• The peace of a Japanese temple vs the onslaught of noise and announcements within Japanese everyday life.
  • The expectation of convenience and high levels of politeness & hospitality displayed in the service industry vs inefficiencies and a lack of flexibility within this industry
  • The high-tech nature of Japan and their use of the latest gadgets vs the fax machines still used in most Japanese offices and the emphasis on written communication.

The list could go on-do you have any more?

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Working with Japan

Posted on 28 May 2015 in Inter-Cultural Training, News -
Sarah Parsons speaking at the Scottish Parliament with the Cross Party Group Convener, MSP Alex Johnstone.

I recently said a few words about “Working with Japan” at a “Japan Scotland” Networking reception at the Scottish Parliament, co-organised by the Cross Party Group on Japan, the Japan Local Government Centre, London and the Japan Exchange and Teaching Alumni Association (JETAA) Scotland Chapter. It was great to see so many existing links & Japan related interests there. The audience included MSPs, the Japanese Consul General to Scotland, JETAA members, representatives from local councils & universities with links to Japan, local businesses including some who have succesfully entered the Japanese market plus Hitachi Rail Europe, who have just signed a contract with Scotrail.

With such a mixed audience and with such a short time slot, it was quite challenging to encapsulate what “Working with Japan” means. For those looking to break into the Japanese market, naturally a good USP and knowledge of market is needed. For those looking to attract Japanese investment, reliable partners and workforce plus attractive financial incentives are paramount. However, the key to working with Japan in any sense is successful relationship building, nurtured with integrity and patience (frustrations abound in most cross-cultural transactions) and trustworthiness. Some may argue these are out of date values in a fast-paced global world with instant access to information. Structurally, barriers to market entry are falling and Japan is becoming much more open with Abe’s globalisation strategy. I totally agree that now more than ever before, Japan offers so much potential for working with foreign partners. Still within this, relationships, which culturally form a backbone to Japanese society, are key.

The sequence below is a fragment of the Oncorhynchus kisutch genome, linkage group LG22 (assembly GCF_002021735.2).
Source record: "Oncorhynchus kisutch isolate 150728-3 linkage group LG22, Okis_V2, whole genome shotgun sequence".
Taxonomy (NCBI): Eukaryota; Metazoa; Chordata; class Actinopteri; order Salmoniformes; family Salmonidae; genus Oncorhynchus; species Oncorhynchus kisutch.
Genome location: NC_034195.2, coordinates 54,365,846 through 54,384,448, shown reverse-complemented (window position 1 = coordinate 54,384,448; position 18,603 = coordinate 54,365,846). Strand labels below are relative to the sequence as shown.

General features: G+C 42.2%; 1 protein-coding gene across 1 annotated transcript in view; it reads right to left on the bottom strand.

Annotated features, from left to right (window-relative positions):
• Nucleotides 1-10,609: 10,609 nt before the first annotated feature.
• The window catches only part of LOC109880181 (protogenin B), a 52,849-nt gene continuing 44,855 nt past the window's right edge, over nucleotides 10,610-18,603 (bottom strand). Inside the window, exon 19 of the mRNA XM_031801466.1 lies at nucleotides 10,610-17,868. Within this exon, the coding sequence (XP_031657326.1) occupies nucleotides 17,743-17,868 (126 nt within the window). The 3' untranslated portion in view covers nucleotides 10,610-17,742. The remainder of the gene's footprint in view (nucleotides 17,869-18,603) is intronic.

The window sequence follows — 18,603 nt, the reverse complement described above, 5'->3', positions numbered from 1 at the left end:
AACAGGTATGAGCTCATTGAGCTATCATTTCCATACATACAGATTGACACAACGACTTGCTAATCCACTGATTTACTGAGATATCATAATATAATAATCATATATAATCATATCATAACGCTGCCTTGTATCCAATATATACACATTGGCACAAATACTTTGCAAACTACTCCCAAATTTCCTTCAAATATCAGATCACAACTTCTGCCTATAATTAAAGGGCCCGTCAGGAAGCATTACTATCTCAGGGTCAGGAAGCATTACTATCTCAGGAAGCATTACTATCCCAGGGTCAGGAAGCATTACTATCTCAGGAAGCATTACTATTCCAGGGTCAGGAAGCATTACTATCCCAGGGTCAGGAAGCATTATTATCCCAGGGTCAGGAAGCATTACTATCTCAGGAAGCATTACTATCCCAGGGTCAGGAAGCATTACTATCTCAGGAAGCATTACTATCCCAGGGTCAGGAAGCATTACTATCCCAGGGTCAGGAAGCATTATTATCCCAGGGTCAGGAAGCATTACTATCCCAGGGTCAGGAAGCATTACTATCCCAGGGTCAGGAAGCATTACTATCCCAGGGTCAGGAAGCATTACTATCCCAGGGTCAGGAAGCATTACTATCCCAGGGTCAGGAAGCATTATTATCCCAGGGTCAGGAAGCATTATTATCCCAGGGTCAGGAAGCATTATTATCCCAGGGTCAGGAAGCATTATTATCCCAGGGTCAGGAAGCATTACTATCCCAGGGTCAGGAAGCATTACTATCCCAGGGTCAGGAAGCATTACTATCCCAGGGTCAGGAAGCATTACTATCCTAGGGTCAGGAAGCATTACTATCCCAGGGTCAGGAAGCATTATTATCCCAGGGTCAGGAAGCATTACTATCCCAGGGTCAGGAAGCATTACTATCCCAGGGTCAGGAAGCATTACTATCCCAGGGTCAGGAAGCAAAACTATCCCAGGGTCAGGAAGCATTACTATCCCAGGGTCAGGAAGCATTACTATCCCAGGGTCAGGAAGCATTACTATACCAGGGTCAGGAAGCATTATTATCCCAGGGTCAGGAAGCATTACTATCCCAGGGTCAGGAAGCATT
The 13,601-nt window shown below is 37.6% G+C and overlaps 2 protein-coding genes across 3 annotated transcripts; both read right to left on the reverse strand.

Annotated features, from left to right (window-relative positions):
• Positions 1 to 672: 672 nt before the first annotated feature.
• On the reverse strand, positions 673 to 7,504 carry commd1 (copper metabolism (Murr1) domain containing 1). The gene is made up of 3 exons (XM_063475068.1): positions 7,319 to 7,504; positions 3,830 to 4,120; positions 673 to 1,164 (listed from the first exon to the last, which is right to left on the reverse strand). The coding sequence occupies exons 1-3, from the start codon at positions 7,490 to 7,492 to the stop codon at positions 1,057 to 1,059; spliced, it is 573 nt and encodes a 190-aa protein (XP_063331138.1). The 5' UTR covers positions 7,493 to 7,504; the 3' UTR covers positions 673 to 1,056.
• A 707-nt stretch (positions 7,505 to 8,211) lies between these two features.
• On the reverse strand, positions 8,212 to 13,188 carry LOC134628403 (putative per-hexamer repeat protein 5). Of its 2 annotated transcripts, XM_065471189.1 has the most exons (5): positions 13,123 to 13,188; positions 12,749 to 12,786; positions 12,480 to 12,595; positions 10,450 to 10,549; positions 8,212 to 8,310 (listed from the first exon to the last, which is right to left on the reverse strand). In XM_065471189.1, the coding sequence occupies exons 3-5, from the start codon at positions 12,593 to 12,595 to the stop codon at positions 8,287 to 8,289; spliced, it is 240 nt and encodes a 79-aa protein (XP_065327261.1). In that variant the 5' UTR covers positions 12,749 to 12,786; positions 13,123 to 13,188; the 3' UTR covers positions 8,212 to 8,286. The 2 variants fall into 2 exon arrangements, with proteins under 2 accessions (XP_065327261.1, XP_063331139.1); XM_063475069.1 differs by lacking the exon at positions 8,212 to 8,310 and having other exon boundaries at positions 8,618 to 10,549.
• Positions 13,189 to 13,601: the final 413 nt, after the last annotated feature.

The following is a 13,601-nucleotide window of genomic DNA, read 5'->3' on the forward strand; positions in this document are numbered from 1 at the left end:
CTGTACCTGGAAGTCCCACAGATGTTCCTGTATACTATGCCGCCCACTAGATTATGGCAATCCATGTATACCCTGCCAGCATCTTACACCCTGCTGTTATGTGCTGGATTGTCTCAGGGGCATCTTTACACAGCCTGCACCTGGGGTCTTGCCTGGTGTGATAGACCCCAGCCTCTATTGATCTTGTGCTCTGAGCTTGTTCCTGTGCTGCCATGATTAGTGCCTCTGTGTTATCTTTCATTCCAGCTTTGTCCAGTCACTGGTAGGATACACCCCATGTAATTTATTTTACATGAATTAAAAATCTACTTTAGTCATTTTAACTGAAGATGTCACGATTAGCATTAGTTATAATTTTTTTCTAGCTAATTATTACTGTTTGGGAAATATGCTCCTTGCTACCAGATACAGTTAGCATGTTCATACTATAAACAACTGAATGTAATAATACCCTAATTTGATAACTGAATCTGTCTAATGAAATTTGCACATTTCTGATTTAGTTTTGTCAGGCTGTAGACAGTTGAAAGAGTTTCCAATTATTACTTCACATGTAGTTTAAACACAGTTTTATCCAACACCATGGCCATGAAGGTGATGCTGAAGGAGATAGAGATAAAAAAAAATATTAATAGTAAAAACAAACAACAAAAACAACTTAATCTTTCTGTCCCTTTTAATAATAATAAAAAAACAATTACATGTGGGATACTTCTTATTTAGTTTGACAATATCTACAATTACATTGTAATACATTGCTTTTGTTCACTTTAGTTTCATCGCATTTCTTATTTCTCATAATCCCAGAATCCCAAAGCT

There is sometimes a misunderstanding as to what constitutes a successful business relationship with the Japanese and how to maintain it. Although it is not a deep, dark mystery, it can seem significantly different to our more individualised methods and can at times seem impenetrable and a lot of hard work to those preferring a “quick fix” or to those who believe that “business is business” wherever you go. Many Japanese ex-pats who have lived long enough overseas have become very skilled at adapting to Western methods but there is still very much a default position of preferring to deal with Japanese suppliers/clients, mainly because the many facets of Japanese relationships are implicitly understood. Reciprocal obligations, risk aversion, face saving, consensus building and hierarchy still feature heavily in Japanese culture and although Japanese society is changing and becoming less group orientated, these are all still elements that need understanding and navigating within long- term business relationships.

There are many viable options out there to help you work with Japan-Japanese speakers who can connect you up with their language skills and effectively build the relationships for you, researchers who have immense knowledge of the market but in some cases no real connection with their contacts or agencies with business matching capabilities that leave you after the matching has been done. I prefer to help companies and organisations understand how to form successful relationships and give them opportunities to network, using carefully nurtured relationships. If this appeals to you, I would love to work with you.